Jim Krumel: No cell phones, or Facebook too?
People ask me who is the greatest “game changer” I have seen in my 47 years in the newspaper industry, the last 28 in Lima.
It’s easy to answer.
Not only has this handheld changed the press, it has transformed almost every business in the world. It is the vehicle that drives the so-called information highway. With the touch of a finger, you can land inside a store, order a sandwich or find the news of the day.
If you are under 30, you might be wondering how we survived without such a tool. No texting? No selfies? No Facebook? Well, in our business we produced information by talking to each other.
I know, pretty outdated. But he had his moments.
In fact, my favorite moment in the newsroom is actually PCO – before cellphones. This is a story published in The Lima News which resulted in three boys ending up on the Jay Leno show. If you’ve heard me tell this story before, I apologize, but that’s what you do when you get older, you repeat yourself.
Either way, it happened in the mid-1990s during a brutal heat wave in August. The news had been particularly slow. Our town editor, Keith Helmlinger, was looking for local stories – anything – to fill out the next day’s edition when he got a phone call from a woman in Lima. The woman said she passed several children waving to motorists on Gloria Avenue. The woman said the children’s politeness made her feel special.
Keith considered the call for a moment and began to wonder what made these kids stand on a street corner waving to cars. He sent a reporter to find out, who incidentally thought Keith was crazy. Children waving to motorists? Where’s the news? She left reluctantly, only because Keith pointed out that she wasn’t doing anything in the office other than enjoying the air conditioning, which to this day is one of the all-time classic lines I’ve heard in one. newsroom.
An hour later, the reporter returned and said she had a great human interest story. (Now the story had become his idea). She said the kids were bored and decided to try and get a hundred people to wave at them. They had fun stories to tell, she noted.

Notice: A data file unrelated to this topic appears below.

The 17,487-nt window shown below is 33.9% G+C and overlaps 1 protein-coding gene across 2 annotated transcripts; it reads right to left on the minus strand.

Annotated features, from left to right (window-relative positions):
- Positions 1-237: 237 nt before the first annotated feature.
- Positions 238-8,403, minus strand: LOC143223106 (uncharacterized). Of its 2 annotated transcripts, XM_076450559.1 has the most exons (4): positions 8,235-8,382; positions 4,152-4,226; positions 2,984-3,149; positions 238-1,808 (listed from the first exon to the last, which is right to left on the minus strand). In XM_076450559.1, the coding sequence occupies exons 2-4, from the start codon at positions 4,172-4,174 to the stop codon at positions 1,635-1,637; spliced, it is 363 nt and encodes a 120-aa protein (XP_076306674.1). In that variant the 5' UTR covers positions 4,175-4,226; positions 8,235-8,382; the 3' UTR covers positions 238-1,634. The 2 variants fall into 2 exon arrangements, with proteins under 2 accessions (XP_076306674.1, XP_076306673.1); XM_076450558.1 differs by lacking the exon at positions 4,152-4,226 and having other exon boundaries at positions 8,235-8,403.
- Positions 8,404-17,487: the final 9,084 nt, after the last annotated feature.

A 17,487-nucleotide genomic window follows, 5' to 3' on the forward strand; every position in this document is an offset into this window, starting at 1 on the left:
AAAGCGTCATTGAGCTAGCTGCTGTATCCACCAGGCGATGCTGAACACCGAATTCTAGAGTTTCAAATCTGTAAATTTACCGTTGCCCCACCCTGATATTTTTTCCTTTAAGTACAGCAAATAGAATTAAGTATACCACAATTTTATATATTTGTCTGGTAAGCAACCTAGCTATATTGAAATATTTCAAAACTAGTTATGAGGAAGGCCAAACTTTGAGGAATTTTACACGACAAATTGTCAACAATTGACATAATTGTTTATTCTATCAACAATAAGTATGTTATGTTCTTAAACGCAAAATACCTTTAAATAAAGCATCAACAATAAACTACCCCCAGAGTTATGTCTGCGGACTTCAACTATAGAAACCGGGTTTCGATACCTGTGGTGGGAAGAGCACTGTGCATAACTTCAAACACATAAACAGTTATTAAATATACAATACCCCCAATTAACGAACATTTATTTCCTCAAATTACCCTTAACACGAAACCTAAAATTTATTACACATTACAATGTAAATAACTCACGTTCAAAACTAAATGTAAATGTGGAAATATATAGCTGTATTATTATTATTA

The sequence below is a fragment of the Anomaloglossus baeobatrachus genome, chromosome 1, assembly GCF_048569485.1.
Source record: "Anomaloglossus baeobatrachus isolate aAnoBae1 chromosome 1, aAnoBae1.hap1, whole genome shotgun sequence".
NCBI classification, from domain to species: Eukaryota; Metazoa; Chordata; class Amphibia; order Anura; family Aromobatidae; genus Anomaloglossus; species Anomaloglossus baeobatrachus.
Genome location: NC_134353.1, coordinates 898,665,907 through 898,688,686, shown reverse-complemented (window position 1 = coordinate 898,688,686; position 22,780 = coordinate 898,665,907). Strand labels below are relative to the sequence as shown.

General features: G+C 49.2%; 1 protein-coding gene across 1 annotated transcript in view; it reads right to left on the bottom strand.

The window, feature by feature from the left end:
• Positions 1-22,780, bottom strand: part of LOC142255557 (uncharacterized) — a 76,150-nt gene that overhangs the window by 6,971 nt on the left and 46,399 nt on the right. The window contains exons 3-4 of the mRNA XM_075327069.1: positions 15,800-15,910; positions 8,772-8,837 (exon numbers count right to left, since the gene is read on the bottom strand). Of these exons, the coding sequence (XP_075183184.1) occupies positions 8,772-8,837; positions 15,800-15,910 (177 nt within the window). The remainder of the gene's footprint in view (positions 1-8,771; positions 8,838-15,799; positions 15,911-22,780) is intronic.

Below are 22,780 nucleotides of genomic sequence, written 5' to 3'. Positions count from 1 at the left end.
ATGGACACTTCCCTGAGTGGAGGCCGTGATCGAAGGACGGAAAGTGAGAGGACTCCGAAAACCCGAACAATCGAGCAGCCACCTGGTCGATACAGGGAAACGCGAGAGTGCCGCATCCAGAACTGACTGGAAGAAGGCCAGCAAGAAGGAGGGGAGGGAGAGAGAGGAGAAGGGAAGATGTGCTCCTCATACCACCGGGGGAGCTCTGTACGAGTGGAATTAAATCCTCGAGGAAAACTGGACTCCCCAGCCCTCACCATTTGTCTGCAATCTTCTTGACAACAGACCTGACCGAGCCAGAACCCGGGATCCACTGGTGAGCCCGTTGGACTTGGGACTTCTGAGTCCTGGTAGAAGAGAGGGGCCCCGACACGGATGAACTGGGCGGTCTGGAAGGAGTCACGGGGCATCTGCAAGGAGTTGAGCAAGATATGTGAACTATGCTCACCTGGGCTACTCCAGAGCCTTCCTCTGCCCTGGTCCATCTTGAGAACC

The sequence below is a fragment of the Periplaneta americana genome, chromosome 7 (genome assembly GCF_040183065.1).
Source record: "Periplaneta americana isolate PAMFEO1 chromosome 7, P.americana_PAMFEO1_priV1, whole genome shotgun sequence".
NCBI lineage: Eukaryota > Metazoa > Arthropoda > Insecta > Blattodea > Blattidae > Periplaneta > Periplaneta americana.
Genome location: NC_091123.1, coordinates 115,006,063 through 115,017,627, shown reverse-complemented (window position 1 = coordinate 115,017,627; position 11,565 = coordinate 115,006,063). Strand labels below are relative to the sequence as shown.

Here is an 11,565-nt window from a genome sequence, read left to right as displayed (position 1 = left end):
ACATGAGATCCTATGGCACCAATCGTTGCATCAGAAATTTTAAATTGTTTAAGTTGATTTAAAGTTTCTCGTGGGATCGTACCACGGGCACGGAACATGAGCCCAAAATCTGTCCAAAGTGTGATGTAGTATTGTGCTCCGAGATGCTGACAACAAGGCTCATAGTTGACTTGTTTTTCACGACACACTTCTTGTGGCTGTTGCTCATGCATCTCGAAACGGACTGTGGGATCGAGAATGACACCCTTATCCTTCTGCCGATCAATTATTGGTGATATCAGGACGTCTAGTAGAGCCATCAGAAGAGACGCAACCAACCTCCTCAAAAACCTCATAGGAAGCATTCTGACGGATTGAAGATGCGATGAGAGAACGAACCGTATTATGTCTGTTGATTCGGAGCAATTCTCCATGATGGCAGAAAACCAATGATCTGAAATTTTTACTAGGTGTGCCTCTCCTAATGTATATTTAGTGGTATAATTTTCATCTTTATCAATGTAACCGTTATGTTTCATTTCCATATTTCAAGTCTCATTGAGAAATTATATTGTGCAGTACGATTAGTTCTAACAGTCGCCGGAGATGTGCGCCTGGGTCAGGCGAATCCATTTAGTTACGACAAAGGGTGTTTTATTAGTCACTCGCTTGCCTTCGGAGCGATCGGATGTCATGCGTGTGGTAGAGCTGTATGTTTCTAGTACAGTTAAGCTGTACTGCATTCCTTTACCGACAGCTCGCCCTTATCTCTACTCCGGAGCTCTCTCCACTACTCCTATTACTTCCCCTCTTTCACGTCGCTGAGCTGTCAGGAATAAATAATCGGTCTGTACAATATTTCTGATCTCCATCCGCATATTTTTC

Later that afternoon, The Lima News received its daily call from the AP in Columbus, wondering if we had any news to share. (Remember, there weren’t any Facebooks or websites to check back then. Those of us in the communications arena had to talk to each other again.)
Keith told the AP it was so slow in Lima that he sent a reporter to speak with children waving to motorists. The people of Columbus begged for the story, explaining that every newspaper in the state reported a slow news day and had little to post on the News Feed.
Meanwhile, the AP office in New York City appealed to Columbus, asking for any unusual stories he might have. News in the country was also slow, he noted. As a result, the story of children waving to cars in Lima, Ohio was broadcast nationally and published by newspapers across the country.
But the story did not end there.
A member of the Jay Leno Show read the story and got an idea: he wondered if the people in Burbank, Calif., Were as polite as those in Lima. As a result, the kids were flown to California to take part in the Leno show, where they were asked to come out and see if they could get a hundred people to wave at them.
The children of Lima did their best, but unsurprisingly, few California motorists would have anything to do with their cuteness. They had places to go and people to see, after all. There was no time to smile or greet a child standing in the corner.
It made fans of the Leno series laugh and told us a funny story.
ROSES AND THORNS: A legend enters the rose garden.
Pink: To Dan Fanger, who will retire Jan. 7 as Vice President of Sales and Marketing for Unverferth Mfg. at Kalida, ending a 56-year career with the company. Fanger started working at Unverferth at a time when gasoline was 30 cents a gallon, The Beatles released their album Rubber Soul, Sound of Music was the highest grossing film, and Bonanza was the top rated TV show.
Pink: At Arnett, Victor I and Victor II. They are one of the very few father / son teams to have retired from the Lima post office. Victor Arnett II recently retired as a postman at the Lima Post Office after 27 years of service, as well as three years in the military on retirement. His father (Victor I) retired as a clerk at the Lima Post Office on September 11, 1998, with 32 years of service, as well as four years of military service for retirement.
Pink: To Ken Meyer, who was named Bath Township Firefighter of the Year.
Pink: Perry’s big win over Shawnee in men’s basketball has made local sports fans wonder how far the Commodores will get when the tournament begins.
Spiked: The Leo Academy in Lima, formerly Golden Bridge, announced it would close at the end of the week, sending frantic parents looking for a school that would accept new students.
STROKE: Sometimes the best Christmas gift is to remember what you already have.
Jim Krumel is the editor of The Lima News. Contact him at 567-242-0391 or The Lima News, 3515 Elida Road, Lima, Ohio 45807.